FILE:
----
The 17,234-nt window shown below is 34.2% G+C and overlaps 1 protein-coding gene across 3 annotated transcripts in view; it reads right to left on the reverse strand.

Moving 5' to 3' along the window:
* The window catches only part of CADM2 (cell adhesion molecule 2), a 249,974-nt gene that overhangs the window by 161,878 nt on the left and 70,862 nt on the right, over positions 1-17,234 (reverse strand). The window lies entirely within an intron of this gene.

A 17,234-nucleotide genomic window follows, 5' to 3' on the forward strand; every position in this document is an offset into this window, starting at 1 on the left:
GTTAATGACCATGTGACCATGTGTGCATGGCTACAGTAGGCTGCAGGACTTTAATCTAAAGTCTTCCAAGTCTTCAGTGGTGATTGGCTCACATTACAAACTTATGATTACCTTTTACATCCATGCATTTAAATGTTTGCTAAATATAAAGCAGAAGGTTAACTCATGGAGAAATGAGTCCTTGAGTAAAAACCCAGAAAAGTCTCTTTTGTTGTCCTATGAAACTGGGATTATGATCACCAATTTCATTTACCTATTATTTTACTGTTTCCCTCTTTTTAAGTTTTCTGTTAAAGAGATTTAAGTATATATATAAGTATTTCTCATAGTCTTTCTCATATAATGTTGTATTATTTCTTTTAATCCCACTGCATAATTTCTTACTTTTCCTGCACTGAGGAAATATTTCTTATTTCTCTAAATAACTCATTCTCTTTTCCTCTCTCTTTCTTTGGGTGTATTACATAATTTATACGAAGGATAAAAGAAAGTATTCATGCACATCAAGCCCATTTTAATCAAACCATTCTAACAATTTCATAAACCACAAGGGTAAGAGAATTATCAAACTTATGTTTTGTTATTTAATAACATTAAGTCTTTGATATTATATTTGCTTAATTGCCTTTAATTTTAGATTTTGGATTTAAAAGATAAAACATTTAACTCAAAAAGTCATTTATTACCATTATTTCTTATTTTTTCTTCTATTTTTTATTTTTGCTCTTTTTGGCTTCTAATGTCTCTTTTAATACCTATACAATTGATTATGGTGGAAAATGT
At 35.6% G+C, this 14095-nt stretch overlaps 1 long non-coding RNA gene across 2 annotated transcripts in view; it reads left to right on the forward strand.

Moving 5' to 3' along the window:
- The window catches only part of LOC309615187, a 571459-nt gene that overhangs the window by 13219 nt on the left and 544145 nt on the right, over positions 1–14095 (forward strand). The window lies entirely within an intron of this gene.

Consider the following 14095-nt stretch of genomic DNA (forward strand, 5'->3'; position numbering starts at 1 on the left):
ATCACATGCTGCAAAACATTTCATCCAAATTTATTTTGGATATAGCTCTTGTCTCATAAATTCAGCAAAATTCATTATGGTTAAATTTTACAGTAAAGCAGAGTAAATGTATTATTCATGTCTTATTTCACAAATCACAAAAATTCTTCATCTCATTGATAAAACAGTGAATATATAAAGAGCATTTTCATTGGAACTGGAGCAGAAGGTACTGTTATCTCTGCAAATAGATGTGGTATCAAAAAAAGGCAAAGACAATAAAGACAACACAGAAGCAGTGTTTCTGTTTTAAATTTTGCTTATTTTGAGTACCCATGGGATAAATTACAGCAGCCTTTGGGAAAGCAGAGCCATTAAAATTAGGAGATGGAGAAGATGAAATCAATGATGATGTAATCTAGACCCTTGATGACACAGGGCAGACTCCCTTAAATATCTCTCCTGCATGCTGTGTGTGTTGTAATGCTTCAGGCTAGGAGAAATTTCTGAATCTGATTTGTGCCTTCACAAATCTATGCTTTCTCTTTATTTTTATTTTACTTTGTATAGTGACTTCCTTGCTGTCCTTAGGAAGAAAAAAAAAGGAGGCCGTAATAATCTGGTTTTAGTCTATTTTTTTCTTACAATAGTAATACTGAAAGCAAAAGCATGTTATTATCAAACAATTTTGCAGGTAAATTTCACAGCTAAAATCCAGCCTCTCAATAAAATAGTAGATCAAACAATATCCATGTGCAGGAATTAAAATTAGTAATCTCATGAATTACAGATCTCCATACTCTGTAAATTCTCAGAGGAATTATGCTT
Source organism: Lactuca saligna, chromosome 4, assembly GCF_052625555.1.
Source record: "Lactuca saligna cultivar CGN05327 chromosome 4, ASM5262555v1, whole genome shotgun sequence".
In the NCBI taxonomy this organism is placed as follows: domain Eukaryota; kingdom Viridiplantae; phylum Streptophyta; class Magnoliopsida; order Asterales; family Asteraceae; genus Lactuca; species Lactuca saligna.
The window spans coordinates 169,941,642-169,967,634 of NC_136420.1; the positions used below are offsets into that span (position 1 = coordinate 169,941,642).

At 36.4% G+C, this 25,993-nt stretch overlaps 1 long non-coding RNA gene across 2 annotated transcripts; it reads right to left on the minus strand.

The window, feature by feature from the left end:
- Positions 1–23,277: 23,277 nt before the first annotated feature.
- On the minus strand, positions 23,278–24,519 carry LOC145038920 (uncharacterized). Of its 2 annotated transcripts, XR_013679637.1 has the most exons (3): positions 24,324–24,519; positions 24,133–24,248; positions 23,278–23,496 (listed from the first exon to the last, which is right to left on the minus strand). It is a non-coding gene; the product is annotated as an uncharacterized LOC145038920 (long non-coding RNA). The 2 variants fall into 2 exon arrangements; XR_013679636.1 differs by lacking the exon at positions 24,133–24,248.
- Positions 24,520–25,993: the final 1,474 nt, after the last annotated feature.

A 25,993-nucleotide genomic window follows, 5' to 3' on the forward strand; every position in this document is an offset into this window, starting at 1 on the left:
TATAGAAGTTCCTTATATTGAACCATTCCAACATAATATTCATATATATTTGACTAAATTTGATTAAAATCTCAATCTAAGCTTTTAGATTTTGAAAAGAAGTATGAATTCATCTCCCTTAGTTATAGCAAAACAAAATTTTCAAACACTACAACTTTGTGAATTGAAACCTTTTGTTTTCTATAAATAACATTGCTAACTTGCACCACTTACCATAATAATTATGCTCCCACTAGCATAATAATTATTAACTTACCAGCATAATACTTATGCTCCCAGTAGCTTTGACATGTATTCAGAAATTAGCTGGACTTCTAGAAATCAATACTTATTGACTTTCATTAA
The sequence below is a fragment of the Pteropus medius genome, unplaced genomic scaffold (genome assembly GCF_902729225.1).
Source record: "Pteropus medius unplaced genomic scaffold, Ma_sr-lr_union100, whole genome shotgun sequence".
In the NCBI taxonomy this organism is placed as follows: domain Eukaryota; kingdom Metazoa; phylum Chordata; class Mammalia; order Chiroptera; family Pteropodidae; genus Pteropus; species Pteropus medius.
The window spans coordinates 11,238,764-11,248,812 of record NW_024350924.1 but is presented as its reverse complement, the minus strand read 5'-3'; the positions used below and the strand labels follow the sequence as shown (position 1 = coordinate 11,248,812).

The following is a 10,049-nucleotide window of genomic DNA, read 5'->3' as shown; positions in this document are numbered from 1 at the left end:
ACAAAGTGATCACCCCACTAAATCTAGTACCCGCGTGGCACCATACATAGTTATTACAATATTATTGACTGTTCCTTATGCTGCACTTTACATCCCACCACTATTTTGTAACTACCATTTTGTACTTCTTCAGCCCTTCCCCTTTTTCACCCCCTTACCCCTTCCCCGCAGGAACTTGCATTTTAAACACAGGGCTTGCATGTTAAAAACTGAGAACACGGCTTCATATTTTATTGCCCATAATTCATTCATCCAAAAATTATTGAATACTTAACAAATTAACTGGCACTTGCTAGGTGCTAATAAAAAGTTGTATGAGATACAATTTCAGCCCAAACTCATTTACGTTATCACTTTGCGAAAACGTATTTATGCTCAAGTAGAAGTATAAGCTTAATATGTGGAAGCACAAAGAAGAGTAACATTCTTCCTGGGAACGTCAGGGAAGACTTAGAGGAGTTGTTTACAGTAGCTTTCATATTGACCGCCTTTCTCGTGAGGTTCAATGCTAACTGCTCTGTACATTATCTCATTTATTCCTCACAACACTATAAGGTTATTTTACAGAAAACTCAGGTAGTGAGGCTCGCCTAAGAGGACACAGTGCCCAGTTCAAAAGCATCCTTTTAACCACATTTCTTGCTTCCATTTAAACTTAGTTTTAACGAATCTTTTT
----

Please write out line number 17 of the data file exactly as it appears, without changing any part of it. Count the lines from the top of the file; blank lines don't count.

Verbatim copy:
- Positions 1–23,277: 23,277 nt before the first annotated feature.